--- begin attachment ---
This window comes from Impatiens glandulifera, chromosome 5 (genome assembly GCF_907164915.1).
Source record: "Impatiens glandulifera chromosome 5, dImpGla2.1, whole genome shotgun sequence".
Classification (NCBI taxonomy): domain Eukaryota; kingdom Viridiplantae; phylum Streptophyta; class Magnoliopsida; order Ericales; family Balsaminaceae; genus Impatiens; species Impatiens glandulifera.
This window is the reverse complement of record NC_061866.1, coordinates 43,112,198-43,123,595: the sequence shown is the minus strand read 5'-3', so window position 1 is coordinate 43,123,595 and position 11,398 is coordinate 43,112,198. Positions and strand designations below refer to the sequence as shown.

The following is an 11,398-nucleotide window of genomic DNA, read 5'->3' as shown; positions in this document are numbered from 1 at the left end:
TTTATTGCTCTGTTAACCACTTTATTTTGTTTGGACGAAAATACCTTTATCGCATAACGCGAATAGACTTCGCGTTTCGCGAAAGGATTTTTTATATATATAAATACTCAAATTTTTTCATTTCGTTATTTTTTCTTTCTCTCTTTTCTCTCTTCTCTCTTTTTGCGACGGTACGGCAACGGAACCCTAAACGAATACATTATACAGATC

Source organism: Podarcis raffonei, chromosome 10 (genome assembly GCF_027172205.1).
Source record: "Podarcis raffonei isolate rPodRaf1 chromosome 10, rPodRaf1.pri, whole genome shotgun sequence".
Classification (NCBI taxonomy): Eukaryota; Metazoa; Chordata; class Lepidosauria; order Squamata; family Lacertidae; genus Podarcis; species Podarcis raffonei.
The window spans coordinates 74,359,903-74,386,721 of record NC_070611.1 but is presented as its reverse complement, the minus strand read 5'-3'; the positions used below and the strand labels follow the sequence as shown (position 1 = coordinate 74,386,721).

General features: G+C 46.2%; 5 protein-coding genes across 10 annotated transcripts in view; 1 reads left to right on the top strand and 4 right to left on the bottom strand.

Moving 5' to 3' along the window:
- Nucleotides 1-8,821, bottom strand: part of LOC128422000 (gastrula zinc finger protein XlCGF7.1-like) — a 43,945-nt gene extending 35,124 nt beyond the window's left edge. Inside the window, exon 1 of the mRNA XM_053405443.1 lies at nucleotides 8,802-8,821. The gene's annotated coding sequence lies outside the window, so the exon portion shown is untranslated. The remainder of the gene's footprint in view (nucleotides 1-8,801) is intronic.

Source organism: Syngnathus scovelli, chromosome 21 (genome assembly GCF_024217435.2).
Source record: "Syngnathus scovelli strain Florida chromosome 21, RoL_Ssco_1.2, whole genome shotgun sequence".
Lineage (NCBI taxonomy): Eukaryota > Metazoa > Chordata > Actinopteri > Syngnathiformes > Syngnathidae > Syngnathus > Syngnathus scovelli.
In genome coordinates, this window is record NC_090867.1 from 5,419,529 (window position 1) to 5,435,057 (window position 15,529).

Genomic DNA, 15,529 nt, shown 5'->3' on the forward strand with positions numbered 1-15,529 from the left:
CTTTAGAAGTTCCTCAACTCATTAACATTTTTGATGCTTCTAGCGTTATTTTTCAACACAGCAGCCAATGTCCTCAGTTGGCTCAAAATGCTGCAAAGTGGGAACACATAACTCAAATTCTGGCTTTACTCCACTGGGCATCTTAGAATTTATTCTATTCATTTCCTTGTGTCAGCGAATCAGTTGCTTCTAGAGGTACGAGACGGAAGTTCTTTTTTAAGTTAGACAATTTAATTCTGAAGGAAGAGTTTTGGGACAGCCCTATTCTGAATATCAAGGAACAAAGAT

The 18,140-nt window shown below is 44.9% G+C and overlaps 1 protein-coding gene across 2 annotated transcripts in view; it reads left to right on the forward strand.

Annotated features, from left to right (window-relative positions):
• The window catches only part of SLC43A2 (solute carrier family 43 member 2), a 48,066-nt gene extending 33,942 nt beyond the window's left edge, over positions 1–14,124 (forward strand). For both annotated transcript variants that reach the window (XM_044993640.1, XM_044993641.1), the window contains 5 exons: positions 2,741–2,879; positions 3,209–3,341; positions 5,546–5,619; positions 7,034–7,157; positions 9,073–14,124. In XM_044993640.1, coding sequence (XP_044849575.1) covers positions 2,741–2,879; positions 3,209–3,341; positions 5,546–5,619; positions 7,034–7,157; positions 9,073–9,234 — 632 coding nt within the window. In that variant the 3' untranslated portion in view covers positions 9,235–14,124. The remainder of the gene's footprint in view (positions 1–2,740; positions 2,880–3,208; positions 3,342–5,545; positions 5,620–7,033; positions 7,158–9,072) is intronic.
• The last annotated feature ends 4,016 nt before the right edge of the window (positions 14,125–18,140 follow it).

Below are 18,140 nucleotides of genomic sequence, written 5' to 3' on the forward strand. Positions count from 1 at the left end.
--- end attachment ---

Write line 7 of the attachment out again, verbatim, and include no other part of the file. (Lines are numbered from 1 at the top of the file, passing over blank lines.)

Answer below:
Source organism: Podarcis raffonei, chromosome 10 (genome assembly GCF_027172205.1).